Unemployment in Texas fell below 4% for the first time since the pandemic closed

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Texas continued its 14-month streak of record employment in December. report from the Texas Labor Commission. And the state’s unemployment rate fell to 3.9%, the first time it had fallen below 4% since the start of the war. forced closure of businesses at the start of the coronavirus pandemic.

Texas employers added 29,500 non-farm payroll jobs in December, according to TWC. Jobs in education and health accounted for more than 40% of that figure with 12,700 jobs, leading to a rise in jobs last month. Financial services and manufacturing also added 6,300 and 5,500 jobs, respectively.

In total, there are over 13.7 million non-agricultural jobs in the state.

Texas also saw significant job growth throughout most of 2022. report According to the Bureau of Labor Statistics, from November 2021 to November 2022, Texas had the second-highest growth in total nonfarm payrolls in the nation, with 657,600 jobs — a 5.1% increase. California led the nation with the addition of 675,000 jobs.

“Texas is leading the nation in offering businesses the freedom to thrive and grow,” the governor said. Greg Abbott says in a press release. “We live in a state of endless opportunity, and in the upcoming legislative session, we will continue to work together to keep Texas as the land of opportunity.”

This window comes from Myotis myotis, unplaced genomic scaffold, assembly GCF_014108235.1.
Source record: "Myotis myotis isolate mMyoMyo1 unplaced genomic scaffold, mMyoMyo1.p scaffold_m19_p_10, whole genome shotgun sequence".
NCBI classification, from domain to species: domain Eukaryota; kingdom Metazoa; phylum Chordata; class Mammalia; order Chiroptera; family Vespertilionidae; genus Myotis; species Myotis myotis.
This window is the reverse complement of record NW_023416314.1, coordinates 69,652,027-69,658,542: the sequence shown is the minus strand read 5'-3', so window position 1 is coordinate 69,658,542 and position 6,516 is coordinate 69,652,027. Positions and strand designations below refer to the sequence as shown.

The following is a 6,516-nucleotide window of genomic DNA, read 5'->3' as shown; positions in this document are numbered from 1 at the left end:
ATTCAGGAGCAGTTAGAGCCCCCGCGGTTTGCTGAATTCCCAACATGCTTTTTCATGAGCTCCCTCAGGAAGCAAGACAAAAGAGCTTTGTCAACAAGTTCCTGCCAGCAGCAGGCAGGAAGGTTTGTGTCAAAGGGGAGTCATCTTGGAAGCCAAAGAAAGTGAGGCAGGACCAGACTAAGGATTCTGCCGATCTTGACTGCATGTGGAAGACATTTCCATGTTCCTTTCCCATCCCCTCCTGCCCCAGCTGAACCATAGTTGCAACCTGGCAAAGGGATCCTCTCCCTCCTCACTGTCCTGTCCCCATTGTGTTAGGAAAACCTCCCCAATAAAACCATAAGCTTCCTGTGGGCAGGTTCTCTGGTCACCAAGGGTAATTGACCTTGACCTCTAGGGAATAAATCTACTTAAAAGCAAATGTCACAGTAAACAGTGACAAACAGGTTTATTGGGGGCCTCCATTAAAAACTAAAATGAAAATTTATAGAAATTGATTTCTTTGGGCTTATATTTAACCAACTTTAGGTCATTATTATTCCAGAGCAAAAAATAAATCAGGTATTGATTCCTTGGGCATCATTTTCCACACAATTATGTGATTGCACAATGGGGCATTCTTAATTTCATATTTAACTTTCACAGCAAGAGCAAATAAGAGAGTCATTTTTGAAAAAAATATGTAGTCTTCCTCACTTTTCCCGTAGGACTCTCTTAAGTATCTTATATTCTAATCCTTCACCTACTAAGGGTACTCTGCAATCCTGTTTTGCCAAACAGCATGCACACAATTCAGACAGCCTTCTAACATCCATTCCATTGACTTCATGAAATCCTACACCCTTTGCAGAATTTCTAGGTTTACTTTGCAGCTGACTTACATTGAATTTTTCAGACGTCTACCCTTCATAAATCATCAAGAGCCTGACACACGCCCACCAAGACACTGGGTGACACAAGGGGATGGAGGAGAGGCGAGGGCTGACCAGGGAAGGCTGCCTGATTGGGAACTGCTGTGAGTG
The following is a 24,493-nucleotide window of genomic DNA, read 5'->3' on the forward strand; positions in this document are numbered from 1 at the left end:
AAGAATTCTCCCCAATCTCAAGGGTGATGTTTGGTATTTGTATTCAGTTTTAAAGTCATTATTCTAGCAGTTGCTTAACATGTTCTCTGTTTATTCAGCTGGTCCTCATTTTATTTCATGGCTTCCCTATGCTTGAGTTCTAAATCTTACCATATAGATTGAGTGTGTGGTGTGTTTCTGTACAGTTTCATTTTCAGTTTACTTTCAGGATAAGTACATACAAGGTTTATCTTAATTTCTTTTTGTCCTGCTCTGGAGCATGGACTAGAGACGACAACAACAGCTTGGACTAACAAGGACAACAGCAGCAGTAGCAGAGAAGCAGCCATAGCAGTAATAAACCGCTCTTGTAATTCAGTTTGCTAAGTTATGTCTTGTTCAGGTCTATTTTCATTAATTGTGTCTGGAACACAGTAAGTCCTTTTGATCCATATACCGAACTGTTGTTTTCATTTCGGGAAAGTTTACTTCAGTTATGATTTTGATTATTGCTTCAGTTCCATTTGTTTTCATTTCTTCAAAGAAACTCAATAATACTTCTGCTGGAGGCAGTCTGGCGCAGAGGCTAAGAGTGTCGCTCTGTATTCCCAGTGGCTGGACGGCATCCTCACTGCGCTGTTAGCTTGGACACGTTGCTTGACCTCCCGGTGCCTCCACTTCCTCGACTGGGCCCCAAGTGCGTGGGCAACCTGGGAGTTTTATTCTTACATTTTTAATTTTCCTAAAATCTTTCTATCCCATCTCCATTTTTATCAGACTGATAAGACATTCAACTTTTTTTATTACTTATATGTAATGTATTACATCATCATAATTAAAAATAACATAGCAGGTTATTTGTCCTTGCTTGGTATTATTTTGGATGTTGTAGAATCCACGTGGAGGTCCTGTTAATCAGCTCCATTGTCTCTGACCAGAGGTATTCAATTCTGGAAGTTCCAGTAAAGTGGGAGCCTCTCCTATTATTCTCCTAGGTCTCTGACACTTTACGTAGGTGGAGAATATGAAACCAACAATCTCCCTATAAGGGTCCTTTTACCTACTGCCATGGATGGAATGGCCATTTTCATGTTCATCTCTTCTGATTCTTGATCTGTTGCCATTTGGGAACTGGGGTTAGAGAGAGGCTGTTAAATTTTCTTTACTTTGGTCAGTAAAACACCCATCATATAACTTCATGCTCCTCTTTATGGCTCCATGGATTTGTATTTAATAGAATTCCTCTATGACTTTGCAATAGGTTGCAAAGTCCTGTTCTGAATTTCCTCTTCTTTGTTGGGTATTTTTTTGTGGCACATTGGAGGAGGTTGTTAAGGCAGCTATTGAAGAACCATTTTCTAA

But economists at the Federal Reserve Bank of Dallas celebrated since September that Texas is going through an economic downturn, most recently quoting slowing job growth, output and inflation in the state. For comparison, the state added 40,000 jobs in September – almost 1.4 times higher than in December.

“It’s still good job growth and more in line with our ability to fill those jobs,” said Pia Orrenius, senior economist at the Federal Reserve Bank of Dallas.

In 2023, Orrenius expects Texas to see “significantly slower” job growth, but it will likely still be faster than the rest of the country. At the same time, she said that the Dallas Fed is not yet forecasting a recession in Texas for this year, although she acknowledged that an economic downturn could still occur in the second half of the year or early 2024.

texas controller Glenn Hegar previously told The Texas Tribune that he was waiting “relatively shallow and short” recession for the state in 2023, but he warned that the Federal Reserve’s efforts to curb inflation nationally could exacerbate the recession. Inflation in Texas declining from month to month, but, according to Orrenius, from year to year this figure is still “very high”.

“A soft landing is what we are seeing for Texas in 2023,” she said.

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